Jul 10, 2012

The Public-Employee Whipping Boy

Story in the local rag, headline:
Vacation pay day: New York doled out $256M since 2007 for unused time

Short form: It's not fair that the state has to pay out all this money to public employees.
Critics said that government employees often get more vacation and sick time than workers in the private sector. "State employees have more generous vacation allowances than private-sector employees do. They get more vacation time sooner," said E.J. McMahon, senior fellow for the Empire Center for New York State Policy, an Albany-based fiscally conservative think tank.
Eighty-one percent of the cash outs over the past five years — about $208 million — came from unused vacation time, the comptroller's records show.

 Look, it's no secret that I'm a public employee. I have been for quite some time. My previous job - in the private sector - started me with three weeks (15 days) of vacation time and twelve sick days annually. I couldn't carry over my sick time, but vacation time could carry for a year, if memory serves. That'd be 27 days of time off annually, plus six paid holidays. If I stayed five years, they added five days of vacation time.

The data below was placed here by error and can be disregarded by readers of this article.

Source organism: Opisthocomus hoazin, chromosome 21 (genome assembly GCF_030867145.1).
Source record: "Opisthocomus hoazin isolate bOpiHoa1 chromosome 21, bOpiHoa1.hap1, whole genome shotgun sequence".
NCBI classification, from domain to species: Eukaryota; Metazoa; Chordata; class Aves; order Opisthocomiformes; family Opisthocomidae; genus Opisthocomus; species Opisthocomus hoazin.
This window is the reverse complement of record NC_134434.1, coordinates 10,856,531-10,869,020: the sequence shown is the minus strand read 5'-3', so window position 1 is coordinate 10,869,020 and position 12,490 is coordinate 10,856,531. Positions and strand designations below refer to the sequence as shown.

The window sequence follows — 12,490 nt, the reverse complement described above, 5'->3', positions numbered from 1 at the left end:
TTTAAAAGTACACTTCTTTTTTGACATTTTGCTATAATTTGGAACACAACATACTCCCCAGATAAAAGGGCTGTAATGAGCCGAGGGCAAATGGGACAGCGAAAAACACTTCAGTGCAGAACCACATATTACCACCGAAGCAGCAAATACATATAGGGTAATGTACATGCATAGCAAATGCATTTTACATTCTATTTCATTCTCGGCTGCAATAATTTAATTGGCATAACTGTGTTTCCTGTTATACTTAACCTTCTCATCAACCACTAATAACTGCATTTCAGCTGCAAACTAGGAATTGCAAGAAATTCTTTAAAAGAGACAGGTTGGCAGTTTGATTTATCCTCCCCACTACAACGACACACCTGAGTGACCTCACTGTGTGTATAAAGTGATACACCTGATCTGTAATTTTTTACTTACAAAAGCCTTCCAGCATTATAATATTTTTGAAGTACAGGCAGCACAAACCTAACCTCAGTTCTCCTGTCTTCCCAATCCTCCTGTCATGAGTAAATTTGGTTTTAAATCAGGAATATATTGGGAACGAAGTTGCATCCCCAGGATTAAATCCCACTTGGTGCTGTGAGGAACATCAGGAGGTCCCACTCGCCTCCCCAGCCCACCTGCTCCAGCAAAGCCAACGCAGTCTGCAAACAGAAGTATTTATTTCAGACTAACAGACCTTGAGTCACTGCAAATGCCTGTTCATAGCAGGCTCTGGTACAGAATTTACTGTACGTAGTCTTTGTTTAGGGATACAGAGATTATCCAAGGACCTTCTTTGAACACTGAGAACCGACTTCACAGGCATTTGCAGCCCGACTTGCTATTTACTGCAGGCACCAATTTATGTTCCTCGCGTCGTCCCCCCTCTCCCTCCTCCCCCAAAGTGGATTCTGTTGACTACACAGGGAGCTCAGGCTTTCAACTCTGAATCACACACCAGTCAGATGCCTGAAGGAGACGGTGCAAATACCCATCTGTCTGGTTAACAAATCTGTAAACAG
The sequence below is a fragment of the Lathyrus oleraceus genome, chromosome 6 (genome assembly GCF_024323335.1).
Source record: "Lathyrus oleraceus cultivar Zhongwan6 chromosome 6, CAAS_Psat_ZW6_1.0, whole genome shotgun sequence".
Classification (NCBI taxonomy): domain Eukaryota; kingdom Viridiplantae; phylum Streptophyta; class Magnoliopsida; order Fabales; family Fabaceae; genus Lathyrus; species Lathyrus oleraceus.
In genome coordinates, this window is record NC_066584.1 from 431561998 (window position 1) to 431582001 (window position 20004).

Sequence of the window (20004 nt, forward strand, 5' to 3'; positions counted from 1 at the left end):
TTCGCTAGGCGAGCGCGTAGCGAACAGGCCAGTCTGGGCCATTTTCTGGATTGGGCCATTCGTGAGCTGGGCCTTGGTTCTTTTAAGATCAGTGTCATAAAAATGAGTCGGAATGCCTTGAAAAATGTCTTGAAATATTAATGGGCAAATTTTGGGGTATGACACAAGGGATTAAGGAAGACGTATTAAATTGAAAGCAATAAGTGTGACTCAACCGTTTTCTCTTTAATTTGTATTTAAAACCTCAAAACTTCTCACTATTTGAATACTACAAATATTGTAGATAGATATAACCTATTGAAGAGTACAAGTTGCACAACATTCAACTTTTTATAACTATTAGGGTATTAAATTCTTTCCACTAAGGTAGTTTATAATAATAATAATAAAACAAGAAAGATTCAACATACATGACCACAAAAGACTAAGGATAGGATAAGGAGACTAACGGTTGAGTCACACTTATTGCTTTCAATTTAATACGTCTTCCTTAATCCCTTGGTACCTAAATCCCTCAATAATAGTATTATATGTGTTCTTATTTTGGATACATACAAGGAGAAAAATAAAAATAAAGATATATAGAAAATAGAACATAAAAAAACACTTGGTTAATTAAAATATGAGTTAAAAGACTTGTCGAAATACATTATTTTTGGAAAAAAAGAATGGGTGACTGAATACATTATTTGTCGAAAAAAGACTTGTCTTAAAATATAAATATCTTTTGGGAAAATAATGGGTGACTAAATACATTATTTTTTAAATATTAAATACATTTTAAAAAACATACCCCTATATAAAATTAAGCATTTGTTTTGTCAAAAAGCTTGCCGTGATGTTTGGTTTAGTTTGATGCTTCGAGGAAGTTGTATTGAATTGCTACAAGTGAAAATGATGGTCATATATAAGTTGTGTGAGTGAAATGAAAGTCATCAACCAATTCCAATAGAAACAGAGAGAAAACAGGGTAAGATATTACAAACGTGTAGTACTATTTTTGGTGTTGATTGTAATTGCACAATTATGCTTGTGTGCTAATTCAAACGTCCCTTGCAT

When I started my current job, I got 10 days of vacation a year, six "personal" days (sick days), and twelve paid holidays. Due to the scheduling necessities of the job, paid holidays are effectively vacation days. Add it up. 28 days off annually, down from 33. I can accrue up to three times my annual allotment in vacation time, and twice my holiday and personal time.*

Of course, that means I'm not taking time off. Doing that was how MrsZ and I were able to take a two-week trip across the country and back a couple years ago and I was able to pad it a week on either side. It's time off that I earned - that all those evil public employees earned - and didn't take immediately.

Whether we're paying for it a day or three at a time across a year or in a lump sum at retirement makes no difference - signing on to be a public employee doesn't mean we should give up our time for free. Unless something's changed in the private sector, they pay departing employees for accrued time as well... but we won't mention that; it doesn't fit the Evil Public Union Narrative.

* - if I work my full thirty years to retirement, I'll be able to have up to 12 weeks of vacation time accrued at any given point. If the county pays it out in a lump sum, yes, it's a significant five-figure number; about the equivalent of a new compact car or a pretty good used car.

No comments: